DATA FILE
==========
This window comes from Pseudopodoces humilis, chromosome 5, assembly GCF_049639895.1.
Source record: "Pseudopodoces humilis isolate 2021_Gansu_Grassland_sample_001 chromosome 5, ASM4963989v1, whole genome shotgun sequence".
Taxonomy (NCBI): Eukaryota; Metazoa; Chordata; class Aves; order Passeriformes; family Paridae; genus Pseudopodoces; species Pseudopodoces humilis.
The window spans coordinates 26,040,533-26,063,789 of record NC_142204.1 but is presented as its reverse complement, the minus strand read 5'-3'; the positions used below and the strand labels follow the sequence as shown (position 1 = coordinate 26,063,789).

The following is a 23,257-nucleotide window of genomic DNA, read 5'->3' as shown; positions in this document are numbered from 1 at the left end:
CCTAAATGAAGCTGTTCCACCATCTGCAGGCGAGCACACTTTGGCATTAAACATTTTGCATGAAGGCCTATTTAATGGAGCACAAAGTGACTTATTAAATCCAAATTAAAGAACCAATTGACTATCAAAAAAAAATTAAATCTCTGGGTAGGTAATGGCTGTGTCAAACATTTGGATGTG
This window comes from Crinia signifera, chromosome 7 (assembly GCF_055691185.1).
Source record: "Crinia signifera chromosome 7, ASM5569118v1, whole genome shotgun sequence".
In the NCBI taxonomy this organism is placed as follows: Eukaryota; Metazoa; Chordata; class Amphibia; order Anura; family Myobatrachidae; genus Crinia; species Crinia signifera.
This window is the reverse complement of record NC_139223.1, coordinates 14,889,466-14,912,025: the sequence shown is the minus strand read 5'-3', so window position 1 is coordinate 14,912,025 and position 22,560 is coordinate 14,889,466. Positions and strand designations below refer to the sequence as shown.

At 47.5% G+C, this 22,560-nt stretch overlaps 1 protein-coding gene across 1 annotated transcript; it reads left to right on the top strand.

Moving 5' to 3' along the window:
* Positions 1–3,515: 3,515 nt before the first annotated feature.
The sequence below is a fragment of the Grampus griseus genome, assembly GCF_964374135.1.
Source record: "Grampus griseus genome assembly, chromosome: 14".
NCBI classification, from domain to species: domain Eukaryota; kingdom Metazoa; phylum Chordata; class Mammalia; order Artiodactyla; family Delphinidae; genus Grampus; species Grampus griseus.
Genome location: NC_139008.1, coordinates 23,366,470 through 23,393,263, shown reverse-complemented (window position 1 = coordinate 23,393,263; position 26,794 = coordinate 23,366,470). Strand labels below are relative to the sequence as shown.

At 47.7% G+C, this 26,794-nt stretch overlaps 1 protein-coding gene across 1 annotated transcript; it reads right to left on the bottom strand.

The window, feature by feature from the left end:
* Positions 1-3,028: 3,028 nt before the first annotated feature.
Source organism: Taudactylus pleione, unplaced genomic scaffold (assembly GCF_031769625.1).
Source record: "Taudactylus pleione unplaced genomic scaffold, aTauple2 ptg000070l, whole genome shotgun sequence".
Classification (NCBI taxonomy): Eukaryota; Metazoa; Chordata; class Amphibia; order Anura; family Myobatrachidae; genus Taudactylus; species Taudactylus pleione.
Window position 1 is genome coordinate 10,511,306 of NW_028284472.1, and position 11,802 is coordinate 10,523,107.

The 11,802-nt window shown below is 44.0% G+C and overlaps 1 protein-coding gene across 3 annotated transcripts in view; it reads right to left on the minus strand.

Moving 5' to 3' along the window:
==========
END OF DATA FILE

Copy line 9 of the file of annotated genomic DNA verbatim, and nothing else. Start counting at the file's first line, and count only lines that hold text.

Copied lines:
In the NCBI taxonomy this organism is placed as follows: Eukaryota; Metazoa; Chordata; class Amphibia; order Anura; family Myobatrachidae; genus Crinia; species Crinia signifera.